Investigation of methane hydrate formation kinetics using machine learning and computational fluid dynamics tools

Zare, Marziyeh (2022) Investigation of methane hydrate formation kinetics using machine learning and computational fluid dynamics tools. Doctoral (PhD) thesis, Memorial University of Newfoundland.

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Hydrate blockage in oil and gas facilities can cause a significant economic impact in terms of deferred production and remediation costs, particularly in harsh conditions (e.g., deep water). Financial considerations and safety concerns have motivated most operating companies to apply the hydrate management approach rather than the hydrate avoidance strategy. The hydrate management strategy requires a detailed understanding of how hydrates form, accumulate, deposit, and jam in pipeline systems. Despite all efforts that have been accomplished to find out the best method to manage and control hydrate formation in oil facilities, hydrate formation remains a challenge for the industry, and more research is needed to find reliable/effective methods for hydrate management. This research thesis starts with an extensive literature review, and the first series of simulation runs are performed to study methane hydrate formation in a jumper using a computational fluid dynamics (CFD) software, named Star CCM+. The numerical model for the simulation phase is developed through considering transport phenomena equations, including conservation of mass, momentum, and energy in which mass transfer, hydrate reaction kinetics model, and heat of hydrate formation are incorporated in the multiphase flow equations in the form of source terms in the CFD software. An extensive sensitivity analysis is performed to study the influences of changes in the inlet fluid velocity, gas volume fraction, inlet temperature, and subcooling on the hydrate formation in the jumper. The results indicate that the developed CFD model can simulate methane hydrate formation in the jumper with high precision. The amount of hydrate decreases when the value of the liquid inlet velocity and gas inlet temperature parameters increases. In contrast, an increase in subcooling and gas volume fraction leads to more hydrate formation in the jumper. More hydrate can be observed close to the wall, where the temperature is low and subcooling has high values. In the next phase, the induction time for the methane hydrate formation in the presence of Luvicap 55W (a kinetic hydrate inhibitor - KHI) solutions is determined using artificial intelligence models, including least squares support vector machine (LSSVM), adaptive network-based fuzzy inference system (ANFIS), and gene expression programming (GEP). For these models, 440 experimental data taken from the literature are employed, where 85% of data is utilized for the training step and 15% for the testing step. Induction time is considered as a target and the molecular weight of solution, mass fraction of KHI, temperature, pressure, and subcooling are the input parameters for these deterministic models. The performance of the smart models for the training and testing steps is evaluated using average relative error percent (ARE %), average absolute relative error (AARE %), and coefficient of determination (R²). Moreover, the Pearson correlation coefficient is calculated for the input parameters based on the ANFIS model to identify the influence of the input parameters on the induction time. The outcome shows that among LSSVM, ANFIS, and GEP models, the GEP technique has an excellent performance in predicting induction time. For instance, the values of the coefficient of determination (R²) for the developed GEP model are 0.9582 and 0.9726 in the training and testing steps, respectively. Also, the results reveal that the most influential parameters are the system pressure and temperature. Other input parameters, including the molecular weight of the solution, mass fraction of the Luvicap 55 W, and subcooling, have an indirect relationship with the induction time. In the next phase of this thesis, methane hydrate formation is simulated in an agitated reactor using Star CCM+ with a stirring rate of 300 RPM, a volume fraction of 0.04, and a pressure of 5,500 kPa. Then, the results are validated using the experimental data adapted from literature where an overall absolute average deviation (AAD%) of 15.6% is obtained. The effect of various parameters, including stirring rate, methane volume fraction, pressure, and subcooling is investigated on the hydrate formation in the stirred reactor. It is found that hydrate is formed more close to the wall and the impeller blades when the wall temperature is 274.15 K. Moreover, an increase in the parameters of stirring rate, methane volume fraction, pressure, and subcooling increases the amount of methane hydrate formation in the reactor. This CFD model can simulate hydrate formation in the stirred reactor with an acceptable accuracy. This model can be extended to other geometries of oil and gas facilities; it can be useful for corresponding industries to predict hydrate formation in transportation and processing facilities.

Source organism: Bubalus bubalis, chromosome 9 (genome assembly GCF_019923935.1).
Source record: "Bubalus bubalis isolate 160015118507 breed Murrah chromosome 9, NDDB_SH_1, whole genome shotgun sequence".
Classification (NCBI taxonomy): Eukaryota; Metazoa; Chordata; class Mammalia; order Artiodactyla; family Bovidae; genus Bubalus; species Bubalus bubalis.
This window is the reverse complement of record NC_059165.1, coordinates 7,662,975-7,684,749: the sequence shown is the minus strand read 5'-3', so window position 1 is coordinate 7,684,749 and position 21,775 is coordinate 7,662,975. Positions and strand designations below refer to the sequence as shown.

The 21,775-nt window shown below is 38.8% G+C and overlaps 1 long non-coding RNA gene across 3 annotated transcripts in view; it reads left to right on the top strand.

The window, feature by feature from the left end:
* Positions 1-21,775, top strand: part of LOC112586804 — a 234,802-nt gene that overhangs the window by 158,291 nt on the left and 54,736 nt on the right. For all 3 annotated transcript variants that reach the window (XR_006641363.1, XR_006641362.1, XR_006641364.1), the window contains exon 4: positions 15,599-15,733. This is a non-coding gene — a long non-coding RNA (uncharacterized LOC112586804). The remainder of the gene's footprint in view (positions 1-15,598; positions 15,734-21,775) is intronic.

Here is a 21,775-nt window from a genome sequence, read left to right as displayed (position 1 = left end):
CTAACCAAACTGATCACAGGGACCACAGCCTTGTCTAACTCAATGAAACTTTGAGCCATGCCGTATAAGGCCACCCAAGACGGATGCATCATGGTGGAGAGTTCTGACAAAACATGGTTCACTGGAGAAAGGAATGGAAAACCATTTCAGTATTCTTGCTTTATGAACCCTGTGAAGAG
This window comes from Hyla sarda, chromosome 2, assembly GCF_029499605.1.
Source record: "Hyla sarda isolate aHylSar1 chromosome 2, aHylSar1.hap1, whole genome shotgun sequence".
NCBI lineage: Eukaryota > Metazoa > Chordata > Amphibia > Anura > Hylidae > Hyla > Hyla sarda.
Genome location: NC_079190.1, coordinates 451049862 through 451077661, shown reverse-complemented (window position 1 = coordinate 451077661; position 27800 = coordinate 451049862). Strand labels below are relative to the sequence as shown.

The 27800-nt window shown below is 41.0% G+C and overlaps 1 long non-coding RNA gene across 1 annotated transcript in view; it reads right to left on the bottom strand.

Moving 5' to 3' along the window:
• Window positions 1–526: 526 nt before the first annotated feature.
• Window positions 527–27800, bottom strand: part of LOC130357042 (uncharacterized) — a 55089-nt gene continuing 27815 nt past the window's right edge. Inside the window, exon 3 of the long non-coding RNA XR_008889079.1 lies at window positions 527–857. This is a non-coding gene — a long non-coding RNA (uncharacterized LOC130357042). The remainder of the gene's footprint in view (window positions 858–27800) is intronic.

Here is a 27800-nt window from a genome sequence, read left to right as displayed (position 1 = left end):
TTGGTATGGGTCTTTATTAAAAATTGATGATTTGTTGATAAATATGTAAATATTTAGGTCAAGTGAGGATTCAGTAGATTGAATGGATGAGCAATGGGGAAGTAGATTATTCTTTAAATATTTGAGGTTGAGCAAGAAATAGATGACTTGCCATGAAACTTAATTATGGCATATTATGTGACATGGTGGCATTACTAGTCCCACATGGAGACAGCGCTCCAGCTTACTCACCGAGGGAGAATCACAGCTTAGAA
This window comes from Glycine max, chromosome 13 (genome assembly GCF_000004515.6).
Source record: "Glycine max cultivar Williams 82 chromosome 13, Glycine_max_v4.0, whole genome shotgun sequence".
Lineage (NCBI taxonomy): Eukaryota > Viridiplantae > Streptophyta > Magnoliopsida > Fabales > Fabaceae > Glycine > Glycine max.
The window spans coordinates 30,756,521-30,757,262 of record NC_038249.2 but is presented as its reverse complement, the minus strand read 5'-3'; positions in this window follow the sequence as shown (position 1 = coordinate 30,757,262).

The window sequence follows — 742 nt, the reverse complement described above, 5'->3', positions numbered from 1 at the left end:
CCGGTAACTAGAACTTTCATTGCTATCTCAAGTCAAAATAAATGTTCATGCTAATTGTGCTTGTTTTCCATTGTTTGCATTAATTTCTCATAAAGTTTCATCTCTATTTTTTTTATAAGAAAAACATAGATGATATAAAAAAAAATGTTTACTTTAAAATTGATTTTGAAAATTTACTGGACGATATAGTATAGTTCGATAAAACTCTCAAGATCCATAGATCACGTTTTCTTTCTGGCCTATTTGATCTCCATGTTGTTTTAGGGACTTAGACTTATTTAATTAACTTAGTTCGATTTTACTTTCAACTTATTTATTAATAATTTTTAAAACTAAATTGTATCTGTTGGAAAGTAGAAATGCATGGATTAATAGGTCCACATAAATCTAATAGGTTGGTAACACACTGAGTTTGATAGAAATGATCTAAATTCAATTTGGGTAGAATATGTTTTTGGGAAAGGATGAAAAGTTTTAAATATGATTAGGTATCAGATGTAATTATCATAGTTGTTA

Item Type: Thesis (Doctoral (PhD))
Item ID: 15813
Additional Information: Includes bibliographical references
Keywords: hydrate CFD, jumper, stirred reactor, machine learning models
Department(s): Engineering and Applied Science, Faculty of
Date: October 2022
Date Type: Submission
Digital Object Identifier (DOI):
Library of Congress Subject Heading: Machine learning; Computational fluid dynamics; Natural gas--Hydrates

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